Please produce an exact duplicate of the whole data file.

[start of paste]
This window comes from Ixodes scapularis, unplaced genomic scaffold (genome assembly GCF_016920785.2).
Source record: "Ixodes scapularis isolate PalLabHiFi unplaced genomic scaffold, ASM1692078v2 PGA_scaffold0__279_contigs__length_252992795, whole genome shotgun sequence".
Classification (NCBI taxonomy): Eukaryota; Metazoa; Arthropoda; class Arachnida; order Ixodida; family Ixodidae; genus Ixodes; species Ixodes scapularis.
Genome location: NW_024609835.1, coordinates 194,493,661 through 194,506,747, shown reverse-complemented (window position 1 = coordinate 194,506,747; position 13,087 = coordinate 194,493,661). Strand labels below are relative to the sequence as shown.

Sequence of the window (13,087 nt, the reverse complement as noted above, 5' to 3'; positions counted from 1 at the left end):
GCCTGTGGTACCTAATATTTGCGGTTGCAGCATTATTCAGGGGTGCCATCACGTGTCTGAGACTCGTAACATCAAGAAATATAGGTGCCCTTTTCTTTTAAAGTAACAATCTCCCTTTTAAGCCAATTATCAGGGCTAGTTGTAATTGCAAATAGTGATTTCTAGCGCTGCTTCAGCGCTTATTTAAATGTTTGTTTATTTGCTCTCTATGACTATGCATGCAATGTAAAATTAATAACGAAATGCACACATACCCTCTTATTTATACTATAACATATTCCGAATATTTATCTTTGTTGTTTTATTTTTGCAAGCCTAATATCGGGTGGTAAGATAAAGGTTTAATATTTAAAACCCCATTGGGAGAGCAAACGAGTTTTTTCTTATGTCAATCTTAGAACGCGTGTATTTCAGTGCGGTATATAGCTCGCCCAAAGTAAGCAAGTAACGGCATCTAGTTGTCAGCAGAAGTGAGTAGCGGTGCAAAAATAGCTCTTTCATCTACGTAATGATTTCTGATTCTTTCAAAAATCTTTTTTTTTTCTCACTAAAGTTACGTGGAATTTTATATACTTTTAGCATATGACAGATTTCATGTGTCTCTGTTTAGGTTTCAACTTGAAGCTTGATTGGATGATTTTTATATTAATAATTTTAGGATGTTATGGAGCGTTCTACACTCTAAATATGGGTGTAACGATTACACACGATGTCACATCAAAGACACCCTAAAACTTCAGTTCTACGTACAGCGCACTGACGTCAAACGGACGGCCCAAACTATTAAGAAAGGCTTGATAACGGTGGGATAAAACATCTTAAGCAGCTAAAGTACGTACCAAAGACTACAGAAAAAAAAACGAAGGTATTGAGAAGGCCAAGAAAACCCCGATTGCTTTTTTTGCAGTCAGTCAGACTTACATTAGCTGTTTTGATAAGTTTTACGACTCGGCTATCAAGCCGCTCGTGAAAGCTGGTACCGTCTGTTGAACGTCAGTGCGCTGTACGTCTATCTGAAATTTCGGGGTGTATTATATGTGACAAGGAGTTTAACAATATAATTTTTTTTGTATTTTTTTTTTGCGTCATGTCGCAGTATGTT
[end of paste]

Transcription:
This window comes from Ixodes scapularis, unplaced genomic scaffold (genome assembly GCF_016920785.2).
Source record: "Ixodes scapularis isolate PalLabHiFi unplaced genomic scaffold, ASM1692078v2 PGA_scaffold0__279_contigs__length_252992795, whole genome shotgun sequence".
Classification (NCBI taxonomy): Eukaryota; Metazoa; Arthropoda; class Arachnida; order Ixodida; family Ixodidae; genus Ixodes; species Ixodes scapularis.
Genome location: NW_024609835.1, coordinates 194,493,661 through 194,506,747, shown reverse-complemented (window position 1 = coordinate 194,506,747; position 13,087 = coordinate 194,493,661). Strand labels below are relative to the sequence as shown.

Sequence of the window (13,087 nt, the reverse complement as noted above, 5' to 3'; positions counted from 1 at the left end):
GCCTGTGGTACCTAATATTTGCGGTTGCAGCATTATTCAGGGGTGCCATCACGTGTCTGAGACTCGTAACATCAAGAAATATAGGTGCCCTTTTCTTTTAAAGTAACAATCTCCCTTTTAAGCCAATTATCAGGGCTAGTTGTAATTGCAAATAGTGATTTCTAGCGCTGCTTCAGCGCTTATTTAAATGTTTGTTTATTTGCTCTCTATGACTATGCATGCAATGTAAAATTAATAACGAAATGCACACATACCCTCTTATTTATACTATAACATATTCCGAATATTTATCTTTGTTGTTTTATTTTTGCAAGCCTAATATCGGGTGGTAAGATAAAGGTTTAATATTTAAAACCCCATTGGGAGAGCAAACGAGTTTTTTCTTATGTCAATCTTAGAACGCGTGTATTTCAGTGCGGTATATAGCTCGCCCAAAGTAAGCAAGTAACGGCATCTAGTTGTCAGCAGAAGTGAGTAGCGGTGCAAAAATAGCTCTTTCATCTACGTAATGATTTCTGATTCTTTCAAAAATCTTTTTTTTTTCTCACTAAAGTTACGTGGAATTTTATATACTTTTAGCATATGACAGATTTCATGTGTCTCTGTTTAGGTTTCAACTTGAAGCTTGATTGGATGATTTTTATATTAATAATTTTAGGATGTTATGGAGCGTTCTACACTCTAAATATGGGTGTAACGATTACACACGATGTCACATCAAAGACACCCTAAAACTTCAGTTCTACGTACAGCGCACTGACGTCAAACGGACGGCCCAAACTATTAAGAAAGGCTTGATAACGGTGGGATAAAACATCTTAAGCAGCTAAAGTACGTACCAAAGACTACAGAAAAAAAAACGAAGGTATTGAGAAGGCCAAGAAAACCCCGATTGCTTTTTTTGCAGTCAGTCAGACTTACATTAGCTGTTTTGATAAGTTTTACGACTCGGCTATCAAGCCGCTCGTGAAAGCTGGTACCGTCTGTTGAACGTCAGTGCGCTGTACGTCTATCTGAAATTTCGGGGTGTATTATATGTGACAAGGAGTTTAACAATATAATTTTTTTTGTATTTTTTTTTTGCGTCATGTCGCAGTATGTT